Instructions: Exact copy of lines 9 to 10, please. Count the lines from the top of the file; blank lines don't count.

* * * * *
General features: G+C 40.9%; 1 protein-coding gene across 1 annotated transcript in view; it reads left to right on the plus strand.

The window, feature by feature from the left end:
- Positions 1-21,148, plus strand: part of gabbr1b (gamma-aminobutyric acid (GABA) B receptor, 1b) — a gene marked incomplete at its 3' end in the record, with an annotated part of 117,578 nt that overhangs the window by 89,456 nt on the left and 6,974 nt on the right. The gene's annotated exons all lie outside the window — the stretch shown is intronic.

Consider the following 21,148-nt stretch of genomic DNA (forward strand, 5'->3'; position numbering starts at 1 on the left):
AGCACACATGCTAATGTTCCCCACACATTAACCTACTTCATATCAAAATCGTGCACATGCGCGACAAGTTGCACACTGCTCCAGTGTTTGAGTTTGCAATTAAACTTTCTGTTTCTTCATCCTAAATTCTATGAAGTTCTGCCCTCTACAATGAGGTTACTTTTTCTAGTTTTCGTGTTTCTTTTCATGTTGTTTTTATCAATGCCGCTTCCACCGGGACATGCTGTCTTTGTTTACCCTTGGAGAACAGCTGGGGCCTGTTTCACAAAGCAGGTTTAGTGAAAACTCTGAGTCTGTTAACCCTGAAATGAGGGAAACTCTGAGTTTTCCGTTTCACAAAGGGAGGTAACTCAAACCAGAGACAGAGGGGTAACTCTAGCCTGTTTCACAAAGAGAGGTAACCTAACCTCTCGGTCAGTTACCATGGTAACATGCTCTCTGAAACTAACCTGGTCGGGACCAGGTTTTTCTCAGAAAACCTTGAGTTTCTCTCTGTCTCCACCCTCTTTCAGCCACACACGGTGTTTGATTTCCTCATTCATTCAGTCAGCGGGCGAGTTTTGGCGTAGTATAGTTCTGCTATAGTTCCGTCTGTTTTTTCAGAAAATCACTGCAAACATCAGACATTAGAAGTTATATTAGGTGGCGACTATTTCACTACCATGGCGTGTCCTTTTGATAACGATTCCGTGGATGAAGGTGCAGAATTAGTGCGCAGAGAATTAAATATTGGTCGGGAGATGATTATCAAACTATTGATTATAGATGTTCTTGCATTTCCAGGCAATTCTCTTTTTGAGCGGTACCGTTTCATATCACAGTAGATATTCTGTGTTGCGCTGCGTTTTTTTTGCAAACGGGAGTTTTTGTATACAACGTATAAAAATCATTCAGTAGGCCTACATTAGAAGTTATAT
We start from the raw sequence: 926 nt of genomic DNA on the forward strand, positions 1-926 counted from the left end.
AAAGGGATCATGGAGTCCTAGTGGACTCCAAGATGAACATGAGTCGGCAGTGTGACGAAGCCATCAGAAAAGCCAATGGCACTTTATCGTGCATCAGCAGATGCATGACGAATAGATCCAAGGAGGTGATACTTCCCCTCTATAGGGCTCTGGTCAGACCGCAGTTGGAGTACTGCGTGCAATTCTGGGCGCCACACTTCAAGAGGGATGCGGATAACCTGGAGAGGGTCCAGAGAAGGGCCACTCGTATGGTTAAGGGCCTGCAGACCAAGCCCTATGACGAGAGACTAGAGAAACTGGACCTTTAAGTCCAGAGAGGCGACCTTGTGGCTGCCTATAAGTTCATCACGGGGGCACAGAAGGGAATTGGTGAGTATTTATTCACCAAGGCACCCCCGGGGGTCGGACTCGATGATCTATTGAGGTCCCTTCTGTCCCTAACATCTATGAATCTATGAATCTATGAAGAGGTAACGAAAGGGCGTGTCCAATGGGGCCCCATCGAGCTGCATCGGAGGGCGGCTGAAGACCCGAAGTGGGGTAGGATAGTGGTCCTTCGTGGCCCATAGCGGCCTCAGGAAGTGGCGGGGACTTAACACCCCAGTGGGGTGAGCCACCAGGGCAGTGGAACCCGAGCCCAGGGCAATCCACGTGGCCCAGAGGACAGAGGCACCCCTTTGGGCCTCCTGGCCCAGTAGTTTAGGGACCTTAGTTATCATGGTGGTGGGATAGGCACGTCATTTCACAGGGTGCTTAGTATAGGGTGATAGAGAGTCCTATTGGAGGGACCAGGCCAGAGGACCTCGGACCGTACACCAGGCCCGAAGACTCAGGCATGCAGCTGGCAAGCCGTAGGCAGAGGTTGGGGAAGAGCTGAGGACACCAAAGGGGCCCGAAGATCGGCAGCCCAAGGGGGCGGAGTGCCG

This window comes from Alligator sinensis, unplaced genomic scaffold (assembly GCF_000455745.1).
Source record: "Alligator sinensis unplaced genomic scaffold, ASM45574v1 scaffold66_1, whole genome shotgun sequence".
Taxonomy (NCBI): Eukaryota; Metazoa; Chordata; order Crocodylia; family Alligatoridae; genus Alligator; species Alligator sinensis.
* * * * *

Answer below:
Source record: "Alligator sinensis unplaced genomic scaffold, ASM45574v1 scaffold66_1, whole genome shotgun sequence".
Taxonomy (NCBI): Eukaryota; Metazoa; Chordata; order Crocodylia; family Alligatoridae; genus Alligator; species Alligator sinensis.